Good Reading : October 2008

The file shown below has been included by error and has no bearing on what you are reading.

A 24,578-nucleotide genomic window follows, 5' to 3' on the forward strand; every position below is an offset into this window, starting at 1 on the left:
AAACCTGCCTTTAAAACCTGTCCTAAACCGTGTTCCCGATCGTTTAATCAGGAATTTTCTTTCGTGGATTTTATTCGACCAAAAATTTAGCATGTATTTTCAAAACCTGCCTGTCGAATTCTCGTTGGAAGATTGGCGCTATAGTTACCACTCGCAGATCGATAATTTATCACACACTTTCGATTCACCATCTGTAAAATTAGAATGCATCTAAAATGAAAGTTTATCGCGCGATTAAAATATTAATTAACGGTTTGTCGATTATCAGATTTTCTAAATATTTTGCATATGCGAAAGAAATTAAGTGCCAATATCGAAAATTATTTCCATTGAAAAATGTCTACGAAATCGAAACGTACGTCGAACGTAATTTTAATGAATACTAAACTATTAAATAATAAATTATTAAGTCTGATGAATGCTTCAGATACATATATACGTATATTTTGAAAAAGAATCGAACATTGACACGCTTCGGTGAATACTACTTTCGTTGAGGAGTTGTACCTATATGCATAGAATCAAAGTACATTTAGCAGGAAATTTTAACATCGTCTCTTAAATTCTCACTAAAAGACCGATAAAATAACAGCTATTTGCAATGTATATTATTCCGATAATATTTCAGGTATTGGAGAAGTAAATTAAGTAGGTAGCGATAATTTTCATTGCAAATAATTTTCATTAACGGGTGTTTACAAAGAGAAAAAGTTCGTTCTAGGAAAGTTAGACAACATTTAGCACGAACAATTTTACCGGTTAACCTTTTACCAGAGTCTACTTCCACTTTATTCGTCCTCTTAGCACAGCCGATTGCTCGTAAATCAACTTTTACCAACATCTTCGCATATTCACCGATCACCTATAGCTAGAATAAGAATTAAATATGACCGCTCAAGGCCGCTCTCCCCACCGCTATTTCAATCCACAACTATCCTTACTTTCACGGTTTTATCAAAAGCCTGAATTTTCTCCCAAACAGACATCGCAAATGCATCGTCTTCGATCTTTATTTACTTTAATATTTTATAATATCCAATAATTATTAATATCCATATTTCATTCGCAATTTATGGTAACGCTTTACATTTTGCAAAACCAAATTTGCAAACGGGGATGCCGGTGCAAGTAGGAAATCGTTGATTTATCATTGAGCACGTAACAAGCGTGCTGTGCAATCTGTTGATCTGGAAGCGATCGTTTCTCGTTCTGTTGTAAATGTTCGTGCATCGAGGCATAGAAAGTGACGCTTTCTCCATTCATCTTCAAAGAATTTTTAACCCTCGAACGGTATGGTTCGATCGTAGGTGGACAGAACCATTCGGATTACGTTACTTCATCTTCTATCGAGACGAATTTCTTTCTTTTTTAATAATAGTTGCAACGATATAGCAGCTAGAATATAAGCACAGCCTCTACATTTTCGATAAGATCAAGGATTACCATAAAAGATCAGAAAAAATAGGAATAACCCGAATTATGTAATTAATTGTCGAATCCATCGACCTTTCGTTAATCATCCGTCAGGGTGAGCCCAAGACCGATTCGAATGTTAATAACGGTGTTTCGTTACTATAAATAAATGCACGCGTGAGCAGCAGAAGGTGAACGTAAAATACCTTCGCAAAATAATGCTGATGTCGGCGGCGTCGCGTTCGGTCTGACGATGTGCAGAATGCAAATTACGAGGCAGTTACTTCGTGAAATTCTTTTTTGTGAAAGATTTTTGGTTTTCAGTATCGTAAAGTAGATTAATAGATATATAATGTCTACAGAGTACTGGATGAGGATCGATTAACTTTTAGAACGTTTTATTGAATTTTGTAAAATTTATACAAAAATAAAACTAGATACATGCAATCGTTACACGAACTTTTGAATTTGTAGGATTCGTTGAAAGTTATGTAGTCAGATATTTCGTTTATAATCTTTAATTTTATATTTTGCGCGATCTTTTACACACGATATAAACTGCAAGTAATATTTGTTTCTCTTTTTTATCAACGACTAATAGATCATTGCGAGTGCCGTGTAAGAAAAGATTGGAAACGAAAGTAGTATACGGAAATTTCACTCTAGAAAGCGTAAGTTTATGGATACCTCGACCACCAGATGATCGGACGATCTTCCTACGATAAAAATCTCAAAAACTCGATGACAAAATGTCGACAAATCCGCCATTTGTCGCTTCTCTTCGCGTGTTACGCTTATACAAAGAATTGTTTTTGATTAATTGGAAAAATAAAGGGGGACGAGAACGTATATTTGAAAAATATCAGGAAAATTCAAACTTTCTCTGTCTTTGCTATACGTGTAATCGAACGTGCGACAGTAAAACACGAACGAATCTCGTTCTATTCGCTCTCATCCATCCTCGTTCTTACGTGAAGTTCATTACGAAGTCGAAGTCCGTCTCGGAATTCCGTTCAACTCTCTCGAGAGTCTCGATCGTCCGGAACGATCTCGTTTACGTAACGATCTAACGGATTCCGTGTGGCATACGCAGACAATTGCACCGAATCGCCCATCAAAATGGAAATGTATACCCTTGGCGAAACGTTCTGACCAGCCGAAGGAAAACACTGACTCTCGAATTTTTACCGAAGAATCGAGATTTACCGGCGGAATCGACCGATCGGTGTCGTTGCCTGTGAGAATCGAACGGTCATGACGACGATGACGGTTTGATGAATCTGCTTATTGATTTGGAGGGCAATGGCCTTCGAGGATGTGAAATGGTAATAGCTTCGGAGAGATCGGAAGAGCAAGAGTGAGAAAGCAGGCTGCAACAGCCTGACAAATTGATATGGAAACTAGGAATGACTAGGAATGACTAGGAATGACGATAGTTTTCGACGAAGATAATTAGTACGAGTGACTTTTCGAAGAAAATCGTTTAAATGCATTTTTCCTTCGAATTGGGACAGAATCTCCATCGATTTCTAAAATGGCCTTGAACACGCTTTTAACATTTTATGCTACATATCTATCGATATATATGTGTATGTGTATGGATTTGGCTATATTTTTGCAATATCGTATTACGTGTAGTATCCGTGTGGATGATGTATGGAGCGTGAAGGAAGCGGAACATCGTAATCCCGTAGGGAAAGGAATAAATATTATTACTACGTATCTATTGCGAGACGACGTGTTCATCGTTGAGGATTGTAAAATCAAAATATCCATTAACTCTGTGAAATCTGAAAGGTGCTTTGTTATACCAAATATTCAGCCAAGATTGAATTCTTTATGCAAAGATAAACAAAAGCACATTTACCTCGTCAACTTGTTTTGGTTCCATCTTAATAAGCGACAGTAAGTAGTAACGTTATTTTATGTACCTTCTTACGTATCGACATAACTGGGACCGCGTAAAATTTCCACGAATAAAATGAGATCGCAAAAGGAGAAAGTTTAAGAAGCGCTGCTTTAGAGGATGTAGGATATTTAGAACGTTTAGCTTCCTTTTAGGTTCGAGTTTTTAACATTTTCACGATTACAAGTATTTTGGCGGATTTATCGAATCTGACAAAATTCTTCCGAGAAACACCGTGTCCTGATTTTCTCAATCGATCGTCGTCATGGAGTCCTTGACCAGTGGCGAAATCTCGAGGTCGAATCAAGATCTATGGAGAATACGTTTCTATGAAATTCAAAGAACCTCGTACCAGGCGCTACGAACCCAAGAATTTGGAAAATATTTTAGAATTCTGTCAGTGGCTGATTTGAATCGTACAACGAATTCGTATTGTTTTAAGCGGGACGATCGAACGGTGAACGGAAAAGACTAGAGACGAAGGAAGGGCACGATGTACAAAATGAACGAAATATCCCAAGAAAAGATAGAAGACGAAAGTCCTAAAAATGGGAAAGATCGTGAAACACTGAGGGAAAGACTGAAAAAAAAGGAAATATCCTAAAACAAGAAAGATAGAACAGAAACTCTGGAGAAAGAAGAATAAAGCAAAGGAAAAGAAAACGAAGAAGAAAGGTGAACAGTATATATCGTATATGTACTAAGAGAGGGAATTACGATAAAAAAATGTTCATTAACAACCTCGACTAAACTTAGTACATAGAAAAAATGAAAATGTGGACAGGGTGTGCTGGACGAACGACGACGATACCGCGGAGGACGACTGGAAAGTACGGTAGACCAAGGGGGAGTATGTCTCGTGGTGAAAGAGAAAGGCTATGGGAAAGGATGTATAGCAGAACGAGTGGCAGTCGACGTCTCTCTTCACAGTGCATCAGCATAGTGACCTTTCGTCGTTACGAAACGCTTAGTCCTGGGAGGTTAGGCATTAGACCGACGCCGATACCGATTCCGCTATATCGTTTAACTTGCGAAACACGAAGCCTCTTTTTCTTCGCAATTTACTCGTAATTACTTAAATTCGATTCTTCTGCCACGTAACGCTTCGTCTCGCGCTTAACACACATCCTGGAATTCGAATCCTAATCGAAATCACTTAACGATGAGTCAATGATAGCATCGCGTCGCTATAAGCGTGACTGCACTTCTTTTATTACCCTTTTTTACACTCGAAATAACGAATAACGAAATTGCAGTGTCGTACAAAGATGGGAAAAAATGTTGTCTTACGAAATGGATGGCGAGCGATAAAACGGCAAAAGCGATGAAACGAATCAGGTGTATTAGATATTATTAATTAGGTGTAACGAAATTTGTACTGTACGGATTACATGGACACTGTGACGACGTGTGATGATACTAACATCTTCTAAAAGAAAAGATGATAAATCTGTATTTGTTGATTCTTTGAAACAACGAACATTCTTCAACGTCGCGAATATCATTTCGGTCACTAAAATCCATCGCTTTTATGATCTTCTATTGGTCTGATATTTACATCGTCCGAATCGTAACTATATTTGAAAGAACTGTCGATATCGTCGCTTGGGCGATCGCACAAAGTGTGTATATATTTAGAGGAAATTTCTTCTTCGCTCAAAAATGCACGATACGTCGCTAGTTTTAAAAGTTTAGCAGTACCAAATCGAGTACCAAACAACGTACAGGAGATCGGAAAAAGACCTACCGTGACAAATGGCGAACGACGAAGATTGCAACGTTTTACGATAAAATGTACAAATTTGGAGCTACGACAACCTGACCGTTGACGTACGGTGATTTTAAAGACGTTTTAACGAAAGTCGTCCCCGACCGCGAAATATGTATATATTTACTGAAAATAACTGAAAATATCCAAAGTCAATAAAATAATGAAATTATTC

OCTOBER 2008 ı goodreading 19 behind the book The stories of the soldiers after they hang up their boots are just as compelling as the stories in The Amazing SAS, for these are exceptional people. I found that, although their jobs might be new and the uniform gone, the emotional bonds forged during their SAS service also make the transition into civilian life as a powerful part of the fabric of their lives. Some of their most searing military experiences, such as the 1995 Kibeho massacre in Rwanda, the first death of an Australian sold in Afghanistan, that of Sergeant Andrew Russell in 2002, and the unbelievably gruelling training that has claimed far more SAS lives than active combat, remain indelibly stamped on the psyches of the men who leave the regiment. So I decided that it was important to invite them to reflect on their military careers as part of drawing together the strands of their new lives. I wanted to write another story that would reach both a general readership and the men themselves, using their own voices as the vehicle for a pacy journey through some rattling good yarns.The former soldiers and officers who agreed to speak to me once again gave generously of themselves. These include former SAS Major Terry O’Farrell, who is now a colonel and special forces commander in the United Arab Emirates and Jim Truscott, who runs an international security business.We also catch up with George (whose full name cannot be used) in his role as a trainer in the UAE and follow the career of a former head of the Australian Special Operations Command, Duncan Lewis, who now sits at the right hand of the Prime Minister as the point man on international security. I also wanted to tell stories of some of the earlier SAS generations, dipping into the Vietnam era and the pioneering counter-terrorism teams from the 1970s, who put their lives and bodies on the line to develop tactics that are still used today. Not all are stories of glory and reward. Some of the most painful stories come from men who have been left not been treated with the honour they deserve.These are men such as Dave Howe and Roger Croucher from the first Nullah and Gauntlet counter-terrorism teams, whose medical files stand many centimetres thick and who have been fighting for justice and recognition for more than 30 years. Men damaged during their extreme service form an integral part of this vast network with powerful bonds formed under dangerous circumstances. I was also grateful for the personal revelations of some who have been broken of body but not of mind, such as the inspirational Ken Webb who, from his wheelchair, continues his fight isability rights and has forged ce for himself in the global rity business. New voices include Rob ieson (not his real name) who ds the boards in corporate rdrooms with a message of monious co-existence rather n military domination in urity management.The former hter pilot, musician and battle- rdened SAS officer draws on s experiences in Afghanistan nd Iraq, including a near- saster in the Western Desert ith a squadron from the British oat Service (SBS), to weave his compelling pitch across Europe, the Middle East and Africa. In corporate life we meet Chris Roberts, a former commanding officer who joined his brother John’s giant construction company Multiplex, and is now retired. We also meet Bill Forbes, who after leaving the SAS ior manager in Wester n Australian emergency services nd now runs security for Woodside Petroleum and sits n an important national body r the protection of critical nfrastructure. The altruistic urge is alive nd thriving with such people as ajor Grant (whose full name nnot be used), whom we met the first book, whose passion is lping Aboriginal communities anage their coastal land, and ry Hilder, a new voice, who kidney transplant recipient d a nurse. Then there are the politicians, uth Australian Liberal leader Martin Hamilton-Smith and West Australian Labor MP Paul Papalia, whose near-death experiences and extreme service have equipped them well for this very different battlefield. This informal but potentially very powerful network is in action on most days, providing solutions or manpower or advice, intelligence and support to mates in all the corners of the world from Africa to the Pacific Islands and Russia to the Middle East and, of course, Australia. Soldiers Without Borders by Ian McPhedran is published by HarperCollins, rrp $35.00. Former SAS officer Bill Forbes and friends during a security assessment mission in Kenya. Former counterterrorism operators in Perth, 2007. Gerry Bampton (centre) became a paraplegic in the 1996 Black Hawk tragedy. Men damaged during their extreme service form an integral part of this vast network with powerful bonds formed under dangerous circumstances. Main image: SAS soldiers in training at Campbell Barracks, Swanbourne. © John Feder, News Limited.